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Urban sprawl forces workers into 100-mile city commute

COMMUTERS are now regularly making round trips of more than 100 miles from all over the country to work in the capital because of growing urban sprawl.

Towns as far away as Gorey, Carlow, Portlaoise, Mullingar and Dunleer are rapidly developing as commuter belt locations because of "hinterland explosion", a top economist revealed yesterday.

Addressing the National Housing Conference in Galway, Colm McCarthy warned that the urban sprawl phenomenon has been accelerating and claimed the Government's strategic planning guidelines envisaged a continuation of the trend.

Mr McCarthy said that 50 mile commutes to cities were no longer seen as unacceptable while 20 and 30 mile journeys to work were becoming more prevalent around provincial cities.

He warned that overdue planned road developments would speed up this phenomenon.

Commuting to employment generating zones growing rapidly around the M50 in Dublin from 30-40 miles outside Dublin was as attractive and as quick as a cross-city commute from one of the inner suburbs.

The M50 which was meant to be a by-pass had become Dublin's main street.

These zones included Airport/Swords, Blanchardstown/Mulhuddart, Leixlip/ Maynooth, Tallaght/ Citywest and Sandyford.

Mr McCarthy said the morning car commuting journey from the Dun Laoghaire, Deansgrange, Foxrock area to Dublin Airport now takes a minimum of 60 minutes, up to 90 on a bad day.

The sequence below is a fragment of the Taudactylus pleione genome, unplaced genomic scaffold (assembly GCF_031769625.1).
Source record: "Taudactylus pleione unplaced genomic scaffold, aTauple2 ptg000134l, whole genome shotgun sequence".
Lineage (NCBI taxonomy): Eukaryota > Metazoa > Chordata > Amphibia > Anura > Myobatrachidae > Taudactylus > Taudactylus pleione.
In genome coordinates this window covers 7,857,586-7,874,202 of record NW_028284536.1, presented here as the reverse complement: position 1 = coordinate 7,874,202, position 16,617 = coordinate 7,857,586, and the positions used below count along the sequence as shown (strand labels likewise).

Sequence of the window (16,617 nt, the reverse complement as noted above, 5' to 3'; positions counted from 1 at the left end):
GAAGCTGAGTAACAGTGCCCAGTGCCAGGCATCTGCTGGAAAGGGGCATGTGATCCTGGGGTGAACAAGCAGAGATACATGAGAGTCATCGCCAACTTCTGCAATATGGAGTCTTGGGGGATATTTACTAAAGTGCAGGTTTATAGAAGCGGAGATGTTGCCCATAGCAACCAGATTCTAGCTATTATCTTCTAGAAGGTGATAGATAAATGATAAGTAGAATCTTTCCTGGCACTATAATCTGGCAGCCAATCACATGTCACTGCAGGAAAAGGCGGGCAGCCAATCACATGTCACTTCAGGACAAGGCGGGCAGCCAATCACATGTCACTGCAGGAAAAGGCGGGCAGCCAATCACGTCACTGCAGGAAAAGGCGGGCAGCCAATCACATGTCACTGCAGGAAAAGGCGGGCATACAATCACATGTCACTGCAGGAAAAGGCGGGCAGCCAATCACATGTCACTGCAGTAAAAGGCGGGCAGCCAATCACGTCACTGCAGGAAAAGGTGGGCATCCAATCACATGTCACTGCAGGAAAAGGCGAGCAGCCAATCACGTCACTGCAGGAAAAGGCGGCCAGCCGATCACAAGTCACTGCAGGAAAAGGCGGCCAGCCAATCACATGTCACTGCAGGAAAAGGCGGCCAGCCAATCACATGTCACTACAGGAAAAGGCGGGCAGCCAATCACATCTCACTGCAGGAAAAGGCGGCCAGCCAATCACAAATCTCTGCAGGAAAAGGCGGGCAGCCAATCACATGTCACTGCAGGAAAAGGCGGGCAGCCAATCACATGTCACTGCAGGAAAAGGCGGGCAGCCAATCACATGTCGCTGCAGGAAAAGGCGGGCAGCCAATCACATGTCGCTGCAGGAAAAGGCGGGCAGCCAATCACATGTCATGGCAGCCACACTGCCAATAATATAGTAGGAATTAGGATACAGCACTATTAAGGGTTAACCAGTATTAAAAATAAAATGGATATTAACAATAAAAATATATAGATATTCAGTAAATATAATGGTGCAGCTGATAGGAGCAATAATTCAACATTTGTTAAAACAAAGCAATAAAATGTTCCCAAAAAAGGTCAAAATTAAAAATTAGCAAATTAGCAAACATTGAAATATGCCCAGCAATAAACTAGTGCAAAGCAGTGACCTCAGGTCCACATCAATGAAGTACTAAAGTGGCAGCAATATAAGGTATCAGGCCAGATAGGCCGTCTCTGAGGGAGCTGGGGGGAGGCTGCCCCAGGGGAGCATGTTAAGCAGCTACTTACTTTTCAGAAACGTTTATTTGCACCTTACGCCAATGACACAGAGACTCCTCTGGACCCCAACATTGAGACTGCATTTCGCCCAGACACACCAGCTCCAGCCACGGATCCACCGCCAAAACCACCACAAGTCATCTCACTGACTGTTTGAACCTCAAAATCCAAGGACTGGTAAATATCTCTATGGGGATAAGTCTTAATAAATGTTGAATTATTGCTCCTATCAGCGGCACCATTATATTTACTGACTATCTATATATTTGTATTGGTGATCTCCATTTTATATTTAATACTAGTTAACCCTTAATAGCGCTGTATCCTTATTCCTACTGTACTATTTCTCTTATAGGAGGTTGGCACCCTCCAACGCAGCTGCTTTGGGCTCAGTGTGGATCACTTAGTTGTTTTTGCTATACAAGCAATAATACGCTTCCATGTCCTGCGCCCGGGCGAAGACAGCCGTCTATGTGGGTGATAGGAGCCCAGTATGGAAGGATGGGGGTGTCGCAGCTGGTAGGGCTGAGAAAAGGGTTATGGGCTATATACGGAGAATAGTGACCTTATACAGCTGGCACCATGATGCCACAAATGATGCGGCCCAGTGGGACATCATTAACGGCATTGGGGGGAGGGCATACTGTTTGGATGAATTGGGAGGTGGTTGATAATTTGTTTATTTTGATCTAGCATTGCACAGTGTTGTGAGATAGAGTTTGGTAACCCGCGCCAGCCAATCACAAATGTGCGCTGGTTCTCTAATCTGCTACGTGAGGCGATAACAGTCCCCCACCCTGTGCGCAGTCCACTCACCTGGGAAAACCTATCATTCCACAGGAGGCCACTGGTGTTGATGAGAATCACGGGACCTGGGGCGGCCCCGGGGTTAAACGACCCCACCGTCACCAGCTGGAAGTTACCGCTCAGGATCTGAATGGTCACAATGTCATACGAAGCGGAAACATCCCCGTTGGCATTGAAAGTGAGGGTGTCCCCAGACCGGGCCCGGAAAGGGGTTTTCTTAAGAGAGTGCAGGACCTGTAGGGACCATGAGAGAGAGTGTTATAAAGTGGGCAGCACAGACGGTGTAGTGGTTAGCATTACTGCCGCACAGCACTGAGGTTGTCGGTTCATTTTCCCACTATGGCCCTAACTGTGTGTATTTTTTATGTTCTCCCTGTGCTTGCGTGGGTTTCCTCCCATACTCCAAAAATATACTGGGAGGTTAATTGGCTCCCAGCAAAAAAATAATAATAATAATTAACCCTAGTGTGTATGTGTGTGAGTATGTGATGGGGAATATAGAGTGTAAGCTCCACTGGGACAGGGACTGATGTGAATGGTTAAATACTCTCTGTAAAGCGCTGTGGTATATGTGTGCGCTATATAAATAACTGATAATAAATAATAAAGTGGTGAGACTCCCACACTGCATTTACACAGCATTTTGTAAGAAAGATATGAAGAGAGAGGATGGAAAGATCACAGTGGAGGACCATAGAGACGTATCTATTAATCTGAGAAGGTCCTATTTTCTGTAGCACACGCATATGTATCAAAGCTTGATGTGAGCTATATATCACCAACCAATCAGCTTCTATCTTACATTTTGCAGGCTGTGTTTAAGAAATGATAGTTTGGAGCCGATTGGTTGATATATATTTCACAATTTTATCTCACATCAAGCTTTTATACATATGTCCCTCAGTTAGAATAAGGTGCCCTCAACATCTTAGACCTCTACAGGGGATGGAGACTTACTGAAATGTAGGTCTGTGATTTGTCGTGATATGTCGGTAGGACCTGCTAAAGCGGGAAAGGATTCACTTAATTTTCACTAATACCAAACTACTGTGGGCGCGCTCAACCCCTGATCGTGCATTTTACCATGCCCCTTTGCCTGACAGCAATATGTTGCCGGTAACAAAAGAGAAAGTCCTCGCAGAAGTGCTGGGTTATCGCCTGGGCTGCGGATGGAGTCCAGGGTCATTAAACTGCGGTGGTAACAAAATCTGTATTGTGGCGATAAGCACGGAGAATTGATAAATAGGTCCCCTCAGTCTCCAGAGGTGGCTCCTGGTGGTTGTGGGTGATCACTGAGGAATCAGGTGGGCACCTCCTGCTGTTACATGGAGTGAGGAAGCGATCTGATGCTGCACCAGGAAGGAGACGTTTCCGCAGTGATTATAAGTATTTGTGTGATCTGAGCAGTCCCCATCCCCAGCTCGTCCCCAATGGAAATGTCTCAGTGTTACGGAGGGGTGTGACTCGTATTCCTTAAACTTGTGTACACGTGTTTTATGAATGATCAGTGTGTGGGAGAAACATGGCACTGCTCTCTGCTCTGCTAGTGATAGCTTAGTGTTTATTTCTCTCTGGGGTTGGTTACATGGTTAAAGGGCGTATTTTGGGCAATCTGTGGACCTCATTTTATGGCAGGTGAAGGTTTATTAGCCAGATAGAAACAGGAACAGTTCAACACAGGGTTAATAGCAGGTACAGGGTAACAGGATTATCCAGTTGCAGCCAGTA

The commuting time from the Cooley Peninsula, north of Dundalk, was no greater and would fall as the Drogheda by-pass and other N1 improvements came on stream.

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This was also true for the other major routes into Dublin, he said.

There was agitation to accommodate the hinterland housing explosion through public transport investment including expensive new rail systems such as reopening the line to Navan.

He called on the Government to adopt a policy of compact urban development with an unwillingness to invest heavily in accommodating sprawl and an insistence that high-quality rail would be restricted to core urban areas.

"In Dublin this could mean investment mainly inside the M50, and a policy stance which says in effect, you can live in rural splendour if you wish and commute to the city, but we will not make it easy for you," he added.

According to Mr McCarthy it was unfortunately not possible to improve the road from Dublin to Galway without improving also the attractions of car-commuting form the east midlands into Dublin.

He argued that towns and cities such as Sligo and Waterford could be considered for new centres of growth as they were well away from Dublin's "magnetic field".

There was a problem created by proximity to Dublin as "edge cities" such as Airport/Swords, Leixlip/Maynooth, Citywest and Cherrywood were easy commuting distance from locations up to 70 miles away.

Mr McCarthy told the conference that the sprawl already evident throughout most of Leinster was also present on a smaller scale in the hinterlands of the main provincial cities where there were nonetheless calls for expensive improvements to the public transport system.

He hit out at what he claimed was the Government proposal to build a small number of remote commuter suburbs and an expanded suburban rail network with very few stations on each line.

"Meanwhile the existing urban core is to be served by a metro system (LUAS) much of which will serve areas of static or declining population," he added.

On house taxation, he said the abolition of stamp duties was recommended almost 20 years ago and he believed no convincing argument for their retention has ever been advanced.

"There is no longer any revenue need, and the simultaneous withdrawal of mortgage interest relief and of stamp duties would be an interesting policy package," he added.

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